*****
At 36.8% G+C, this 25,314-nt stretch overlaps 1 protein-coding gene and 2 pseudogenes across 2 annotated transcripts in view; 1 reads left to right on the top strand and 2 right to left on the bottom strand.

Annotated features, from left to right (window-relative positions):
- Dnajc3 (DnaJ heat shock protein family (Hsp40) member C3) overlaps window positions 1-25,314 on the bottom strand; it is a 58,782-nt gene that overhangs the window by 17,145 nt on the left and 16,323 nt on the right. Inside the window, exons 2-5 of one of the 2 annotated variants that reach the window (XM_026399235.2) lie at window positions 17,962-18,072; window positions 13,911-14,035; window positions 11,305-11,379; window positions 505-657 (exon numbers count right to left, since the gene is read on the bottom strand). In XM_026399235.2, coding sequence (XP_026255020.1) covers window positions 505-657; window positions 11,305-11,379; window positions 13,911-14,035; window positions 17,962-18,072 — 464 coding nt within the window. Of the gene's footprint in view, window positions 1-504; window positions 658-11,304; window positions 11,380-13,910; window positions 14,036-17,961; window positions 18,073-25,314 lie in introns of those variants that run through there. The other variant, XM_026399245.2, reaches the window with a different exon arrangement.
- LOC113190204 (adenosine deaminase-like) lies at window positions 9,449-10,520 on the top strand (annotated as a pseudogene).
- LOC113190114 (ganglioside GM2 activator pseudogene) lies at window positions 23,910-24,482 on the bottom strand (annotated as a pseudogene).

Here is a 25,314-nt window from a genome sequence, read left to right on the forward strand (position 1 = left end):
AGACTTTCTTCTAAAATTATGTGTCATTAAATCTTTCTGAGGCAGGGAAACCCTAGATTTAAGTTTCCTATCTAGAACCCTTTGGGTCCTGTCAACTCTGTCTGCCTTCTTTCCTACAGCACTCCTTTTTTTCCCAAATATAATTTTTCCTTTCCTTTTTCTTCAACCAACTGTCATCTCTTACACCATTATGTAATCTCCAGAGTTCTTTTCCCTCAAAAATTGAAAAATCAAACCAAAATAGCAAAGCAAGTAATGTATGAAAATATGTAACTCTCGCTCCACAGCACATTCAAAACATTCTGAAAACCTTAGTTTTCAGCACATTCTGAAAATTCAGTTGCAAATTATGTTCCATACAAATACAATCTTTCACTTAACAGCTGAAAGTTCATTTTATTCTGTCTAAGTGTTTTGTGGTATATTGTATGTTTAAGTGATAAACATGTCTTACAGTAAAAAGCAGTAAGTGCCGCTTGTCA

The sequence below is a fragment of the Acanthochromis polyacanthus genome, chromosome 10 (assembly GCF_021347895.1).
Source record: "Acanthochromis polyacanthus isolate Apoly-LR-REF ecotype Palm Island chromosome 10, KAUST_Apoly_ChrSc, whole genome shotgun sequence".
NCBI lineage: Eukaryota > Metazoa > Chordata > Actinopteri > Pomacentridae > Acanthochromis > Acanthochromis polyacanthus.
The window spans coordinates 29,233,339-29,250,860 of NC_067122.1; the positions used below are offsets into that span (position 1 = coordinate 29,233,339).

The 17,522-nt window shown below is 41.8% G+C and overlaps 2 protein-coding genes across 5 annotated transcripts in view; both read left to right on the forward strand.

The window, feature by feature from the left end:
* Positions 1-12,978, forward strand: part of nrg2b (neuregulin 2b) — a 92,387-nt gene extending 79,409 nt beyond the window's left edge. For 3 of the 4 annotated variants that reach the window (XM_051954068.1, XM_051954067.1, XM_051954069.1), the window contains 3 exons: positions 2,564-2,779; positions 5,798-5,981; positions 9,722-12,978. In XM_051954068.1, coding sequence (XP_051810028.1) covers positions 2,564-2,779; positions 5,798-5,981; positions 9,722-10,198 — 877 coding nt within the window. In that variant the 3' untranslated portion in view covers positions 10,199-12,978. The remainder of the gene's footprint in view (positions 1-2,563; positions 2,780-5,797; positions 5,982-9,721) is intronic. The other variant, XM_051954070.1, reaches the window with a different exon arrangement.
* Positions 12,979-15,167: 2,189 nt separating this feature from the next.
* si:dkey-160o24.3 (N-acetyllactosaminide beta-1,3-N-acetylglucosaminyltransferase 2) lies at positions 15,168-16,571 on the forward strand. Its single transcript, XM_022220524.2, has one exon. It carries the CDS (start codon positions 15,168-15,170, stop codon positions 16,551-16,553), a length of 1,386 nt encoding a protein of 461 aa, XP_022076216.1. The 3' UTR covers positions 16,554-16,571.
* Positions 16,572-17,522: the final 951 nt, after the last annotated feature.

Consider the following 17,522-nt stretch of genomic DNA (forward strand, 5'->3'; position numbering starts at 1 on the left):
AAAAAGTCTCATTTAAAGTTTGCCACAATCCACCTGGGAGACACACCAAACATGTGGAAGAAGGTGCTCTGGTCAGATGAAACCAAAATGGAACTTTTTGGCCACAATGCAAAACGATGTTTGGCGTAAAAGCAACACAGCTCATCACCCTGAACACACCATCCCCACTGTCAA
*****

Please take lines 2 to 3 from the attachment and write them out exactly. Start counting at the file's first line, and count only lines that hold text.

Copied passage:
Annotated features, from left to right (window-relative positions):
- Dnajc3 (DnaJ heat shock protein family (Hsp40) member C3) overlaps window positions 1-25,314 on the bottom strand; it is a 58,782-nt gene that overhangs the window by 17,145 nt on the left and 16,323 nt on the right. Inside the window, exons 2-5 of one of the 2 annotated variants that reach the window (XM_026399235.2) lie at window positions 17,962-18,072; window positions 13,911-14,035; window positions 11,305-11,379; window positions 505-657 (exon numbers count right to left, since the gene is read on the bottom strand). In XM_026399235.2, coding sequence (XP_026255020.1) covers window positions 505-657; window positions 11,305-11,379; window positions 13,911-14,035; window positions 17,962-18,072 — 464 coding nt within the window. Of the gene's footprint in view, window positions 1-504; window positions 658-11,304; window positions 11,380-13,910; window positions 14,036-17,961; window positions 18,073-25,314 lie in introns of those variants that run through there. The other variant, XM_026399245.2, reaches the window with a different exon arrangement.